What happens, however, is more complex and requires study. In general the best workers in any field are those that are already employed. It goes without saying that the better you are, the more likely you are to be employed. This doesn’t mean that great people never change jobs or find themselves unemployed but the better you are the more time you will average not seeking employment from a position of being unemployed and the worse you are the more likely you are to be unemployed non-voluntarily. That may seem obvious, but when you combine that with other information that we have, something is amiss. A Contract to Hire position can never, effectively, entice currently working people in any way. A great offer of true, full time employment with better pay and benefits might entice someone to give up an existing position for a better one, which happens every day. But good people generally have good jobs and are not going to give up the positions that they have, the safety and stability to join an unknown situation that only offers a short term contract with an almost certain no chance conversion carrot. It’s just not going to happen.
Likewise, when good IT workers are unemployed they are not very likely to be in a position of desperation and even then are very unlikely to even talk to a position listing as Contract to Hire (or contract at all) as most people want full time employment and good IT people will generally be far too busy turning down offers to waste time looking at Contract to Hire positions. Good IT workers are flooded with employment opportunities and being able to quickly filter out those that are not serious is a necessity. The words “Contract to Hire” are one of the best low hanging fruits of this filtering process. You don’t need to see what company it is, what region it is in, what the position is or what experience they expect. The position is not what you are looking for, move along, nothing to see here.
The idea that employers seem to have is the belief that everyone, employed and unemployed IT workers alike, are desperate and thankful for any possible job opening. This is completely flawed. Most of the industry is doing very well and there is no way to fill all of the existing job openings that we have today when IT workers are so in demand. Certainly there is always a certain segment of the IT worker population that is desperate for work for one reason or another – personal situations, geographic ties, overstaffed technology specialization or, most commonly, not being very competitive.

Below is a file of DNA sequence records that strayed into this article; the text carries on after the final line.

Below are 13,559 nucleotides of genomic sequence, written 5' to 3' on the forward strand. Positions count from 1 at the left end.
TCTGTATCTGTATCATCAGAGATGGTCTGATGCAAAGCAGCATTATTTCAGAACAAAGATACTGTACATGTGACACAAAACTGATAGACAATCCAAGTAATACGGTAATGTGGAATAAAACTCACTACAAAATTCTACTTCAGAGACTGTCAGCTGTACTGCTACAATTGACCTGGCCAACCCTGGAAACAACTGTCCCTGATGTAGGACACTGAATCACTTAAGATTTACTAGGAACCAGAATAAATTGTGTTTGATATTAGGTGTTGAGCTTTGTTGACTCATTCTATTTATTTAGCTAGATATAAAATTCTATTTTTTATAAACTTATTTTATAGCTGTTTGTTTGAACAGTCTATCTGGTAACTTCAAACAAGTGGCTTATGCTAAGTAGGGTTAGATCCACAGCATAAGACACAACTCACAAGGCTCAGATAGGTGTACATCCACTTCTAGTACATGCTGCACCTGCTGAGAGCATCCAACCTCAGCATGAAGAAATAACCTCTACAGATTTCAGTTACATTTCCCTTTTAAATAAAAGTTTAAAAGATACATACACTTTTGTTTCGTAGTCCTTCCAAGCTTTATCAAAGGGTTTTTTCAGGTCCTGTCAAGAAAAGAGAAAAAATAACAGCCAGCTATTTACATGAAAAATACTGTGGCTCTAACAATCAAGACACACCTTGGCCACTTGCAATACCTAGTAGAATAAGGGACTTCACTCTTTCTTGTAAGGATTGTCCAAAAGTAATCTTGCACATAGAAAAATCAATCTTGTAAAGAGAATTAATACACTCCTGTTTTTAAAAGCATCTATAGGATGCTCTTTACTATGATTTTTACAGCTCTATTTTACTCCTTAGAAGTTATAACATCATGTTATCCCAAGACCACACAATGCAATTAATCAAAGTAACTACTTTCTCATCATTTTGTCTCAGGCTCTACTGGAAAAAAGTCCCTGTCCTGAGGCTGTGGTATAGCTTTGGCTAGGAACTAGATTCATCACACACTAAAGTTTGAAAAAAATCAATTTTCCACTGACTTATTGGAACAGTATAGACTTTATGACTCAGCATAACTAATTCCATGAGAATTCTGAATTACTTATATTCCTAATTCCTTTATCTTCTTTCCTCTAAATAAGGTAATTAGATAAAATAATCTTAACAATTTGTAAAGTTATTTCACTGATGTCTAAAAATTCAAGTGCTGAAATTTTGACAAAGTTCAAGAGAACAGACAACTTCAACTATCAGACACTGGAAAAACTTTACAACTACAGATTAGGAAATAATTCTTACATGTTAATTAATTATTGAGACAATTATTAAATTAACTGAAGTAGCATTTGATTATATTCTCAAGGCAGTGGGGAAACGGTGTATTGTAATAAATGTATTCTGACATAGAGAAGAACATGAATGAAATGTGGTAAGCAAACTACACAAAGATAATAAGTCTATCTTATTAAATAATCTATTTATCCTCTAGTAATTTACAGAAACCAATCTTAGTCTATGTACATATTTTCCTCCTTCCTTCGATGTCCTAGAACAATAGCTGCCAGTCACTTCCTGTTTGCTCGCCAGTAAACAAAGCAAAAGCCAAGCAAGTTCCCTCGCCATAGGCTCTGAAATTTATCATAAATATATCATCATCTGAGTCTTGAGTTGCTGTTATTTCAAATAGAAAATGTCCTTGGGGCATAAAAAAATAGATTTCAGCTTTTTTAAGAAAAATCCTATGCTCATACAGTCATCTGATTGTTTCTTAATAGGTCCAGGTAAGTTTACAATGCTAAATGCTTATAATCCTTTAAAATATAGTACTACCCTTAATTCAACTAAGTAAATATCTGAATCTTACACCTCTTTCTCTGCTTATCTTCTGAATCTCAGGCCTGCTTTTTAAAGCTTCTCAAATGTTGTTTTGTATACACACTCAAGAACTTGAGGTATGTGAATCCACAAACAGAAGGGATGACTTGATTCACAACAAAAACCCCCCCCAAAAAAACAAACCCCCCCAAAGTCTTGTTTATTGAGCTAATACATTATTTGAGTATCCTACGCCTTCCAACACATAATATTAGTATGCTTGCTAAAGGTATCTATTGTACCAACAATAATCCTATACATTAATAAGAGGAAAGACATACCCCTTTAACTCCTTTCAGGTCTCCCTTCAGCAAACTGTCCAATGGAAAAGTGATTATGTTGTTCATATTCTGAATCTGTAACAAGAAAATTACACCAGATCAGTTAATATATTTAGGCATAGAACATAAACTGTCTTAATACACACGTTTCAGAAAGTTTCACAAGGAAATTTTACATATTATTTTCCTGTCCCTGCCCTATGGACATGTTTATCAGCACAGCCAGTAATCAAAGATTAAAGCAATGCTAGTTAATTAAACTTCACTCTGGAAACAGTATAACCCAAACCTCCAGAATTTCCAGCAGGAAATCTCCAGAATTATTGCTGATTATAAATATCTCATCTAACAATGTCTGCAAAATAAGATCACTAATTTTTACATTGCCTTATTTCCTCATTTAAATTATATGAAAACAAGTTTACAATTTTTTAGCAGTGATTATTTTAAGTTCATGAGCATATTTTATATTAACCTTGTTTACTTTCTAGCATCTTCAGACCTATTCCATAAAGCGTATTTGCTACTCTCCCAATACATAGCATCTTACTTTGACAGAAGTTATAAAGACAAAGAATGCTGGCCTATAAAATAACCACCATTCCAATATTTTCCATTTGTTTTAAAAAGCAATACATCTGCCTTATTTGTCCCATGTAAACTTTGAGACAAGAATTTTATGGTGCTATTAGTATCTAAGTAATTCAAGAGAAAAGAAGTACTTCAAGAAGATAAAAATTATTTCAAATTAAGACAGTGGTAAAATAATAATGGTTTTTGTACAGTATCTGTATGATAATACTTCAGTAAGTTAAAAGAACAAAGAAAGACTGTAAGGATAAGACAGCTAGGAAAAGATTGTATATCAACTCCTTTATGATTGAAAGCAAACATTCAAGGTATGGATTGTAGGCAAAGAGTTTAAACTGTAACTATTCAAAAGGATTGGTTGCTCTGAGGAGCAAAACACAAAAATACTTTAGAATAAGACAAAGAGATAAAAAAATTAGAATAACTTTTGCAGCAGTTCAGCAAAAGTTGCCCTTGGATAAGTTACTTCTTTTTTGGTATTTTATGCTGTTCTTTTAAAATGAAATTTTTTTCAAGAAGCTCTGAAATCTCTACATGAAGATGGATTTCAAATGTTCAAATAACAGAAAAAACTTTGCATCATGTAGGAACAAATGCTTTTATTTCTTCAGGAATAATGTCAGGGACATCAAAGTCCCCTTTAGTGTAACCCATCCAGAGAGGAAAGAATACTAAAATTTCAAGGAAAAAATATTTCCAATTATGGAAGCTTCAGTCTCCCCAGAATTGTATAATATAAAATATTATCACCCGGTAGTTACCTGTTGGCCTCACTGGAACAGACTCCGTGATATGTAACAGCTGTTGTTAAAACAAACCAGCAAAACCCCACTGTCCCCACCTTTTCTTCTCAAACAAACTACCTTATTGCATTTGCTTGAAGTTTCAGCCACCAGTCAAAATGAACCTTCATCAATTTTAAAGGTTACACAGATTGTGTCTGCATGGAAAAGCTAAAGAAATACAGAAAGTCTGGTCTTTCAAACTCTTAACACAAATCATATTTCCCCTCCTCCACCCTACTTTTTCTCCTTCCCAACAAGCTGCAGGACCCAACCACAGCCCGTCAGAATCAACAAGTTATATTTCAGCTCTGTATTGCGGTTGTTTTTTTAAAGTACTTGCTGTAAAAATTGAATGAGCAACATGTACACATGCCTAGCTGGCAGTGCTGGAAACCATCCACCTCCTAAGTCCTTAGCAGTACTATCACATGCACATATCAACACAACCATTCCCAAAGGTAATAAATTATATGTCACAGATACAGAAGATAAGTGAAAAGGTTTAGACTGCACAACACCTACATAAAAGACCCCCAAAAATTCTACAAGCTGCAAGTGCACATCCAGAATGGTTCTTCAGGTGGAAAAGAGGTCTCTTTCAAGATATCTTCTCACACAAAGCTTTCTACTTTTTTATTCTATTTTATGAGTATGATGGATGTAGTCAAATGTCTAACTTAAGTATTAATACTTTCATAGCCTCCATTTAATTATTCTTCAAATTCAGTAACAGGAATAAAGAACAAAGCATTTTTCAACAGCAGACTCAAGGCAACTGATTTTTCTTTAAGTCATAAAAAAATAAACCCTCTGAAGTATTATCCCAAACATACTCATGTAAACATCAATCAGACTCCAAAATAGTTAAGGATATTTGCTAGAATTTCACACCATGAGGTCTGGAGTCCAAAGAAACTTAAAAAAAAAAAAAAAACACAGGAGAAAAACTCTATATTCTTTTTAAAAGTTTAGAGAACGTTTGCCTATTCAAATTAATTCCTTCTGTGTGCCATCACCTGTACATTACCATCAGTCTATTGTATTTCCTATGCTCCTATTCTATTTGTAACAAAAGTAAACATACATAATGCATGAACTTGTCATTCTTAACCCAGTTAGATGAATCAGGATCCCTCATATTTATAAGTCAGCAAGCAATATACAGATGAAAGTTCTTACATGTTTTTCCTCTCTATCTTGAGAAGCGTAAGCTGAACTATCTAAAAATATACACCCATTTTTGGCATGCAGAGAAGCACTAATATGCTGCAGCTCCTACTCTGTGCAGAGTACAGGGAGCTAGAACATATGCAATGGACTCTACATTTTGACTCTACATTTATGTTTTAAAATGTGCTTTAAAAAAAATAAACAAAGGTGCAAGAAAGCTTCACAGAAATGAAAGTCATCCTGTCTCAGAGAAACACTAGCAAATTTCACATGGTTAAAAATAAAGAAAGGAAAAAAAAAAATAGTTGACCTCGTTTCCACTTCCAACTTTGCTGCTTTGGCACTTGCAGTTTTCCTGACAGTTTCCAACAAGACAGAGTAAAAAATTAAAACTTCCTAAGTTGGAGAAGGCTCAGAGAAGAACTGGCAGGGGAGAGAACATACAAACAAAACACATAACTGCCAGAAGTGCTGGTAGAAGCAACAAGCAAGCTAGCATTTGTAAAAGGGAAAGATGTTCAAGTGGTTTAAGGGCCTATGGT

Filtering the best options
What Contract to Hire positions do is filter out the best people. They effectively filter out every currently employed IT worker completely. In demand skills groups (like Linux, storage, cloud, and virtualization) will be sorted out too, they are too able to find work anywhere to consider poor offerings. Highly skilled individuals, even when out of work, will self-filter as they are looking for something good, not looking for just anything that comes along.
At the end of the day, the only people in any number seriously considering Contract to Hire positions, often even to the point of being the only ones even willing to respond to postings, are the truly desperate. Only the group that either has so little experience that they do not realize how foolish the concept is or, more commonly by far, those that are long out of work and have few prospects and feel that the incredible risks and low quality of work associated with Contract to Hire is acceptable.
This hiring problem begins a vicious loop of low quality, if one did not already exist. But most likely issues with quality already will exist before a company considers a Contract to Hire tactic. Once good people begin to avoid a company—and this will happen even if only some positions are Contract to Hire—because the quality of the hiring process is exposed, the quality of those able to be hired will begin to decline. The worse it gets, the harder it is to turn the ship around. Good people attract good people. Good IT workers want to work with great IT workers to mentor them, to train them and to provide places where they can advance by doing a good job. Good people do not seek to work in a shop staffed by the desperate. Both because working only with desperate people is depressing and the quality of work is very poor, but also because once a shop gains a poor reputation it is very hard to shake and good people will be very wary of having their own reputation tarnished by having worked in such a place.
Reeking of desperation
Contact to Hire tactics signal desperation and a willingness to admit defeat on the part of an employer. Once a company sinks to this level with their hiring they are no longer focusing on building great teams, acquiring amazing talent or providing a wonderful work environment. Contract to Hire is not always something that every IT professional can avoid all of the time. All of us have times when we have to accept something less than ideal. But it is important for all parties involved to understand their options and just what it means when a company moves into this mode. Contract to Hire is not a tactic for vetting potential hires, it simply does not work that way. Contract to Hire causes companies to be vetted and filtered out of consideration by the bulk of potential candidates without those metrics ever being made available to hiring firms. Potential candidates simply ignore them and write them off, sometimes noting who is hiring this way and avoiding them even when other options come along in the future.
As a company, if you desire to have a great IT department and hire good people, do not allow Contract to Hire to ever be associated with your firm. Hire full time employees and hire intentional contractors, but do not play games with dangling false carrots hoping that contractors will change their personalities or that full time employees will take huge personal risks for no reason, that is simply not how the real world works.
Photo credit: Steve Snodgrass via Flickr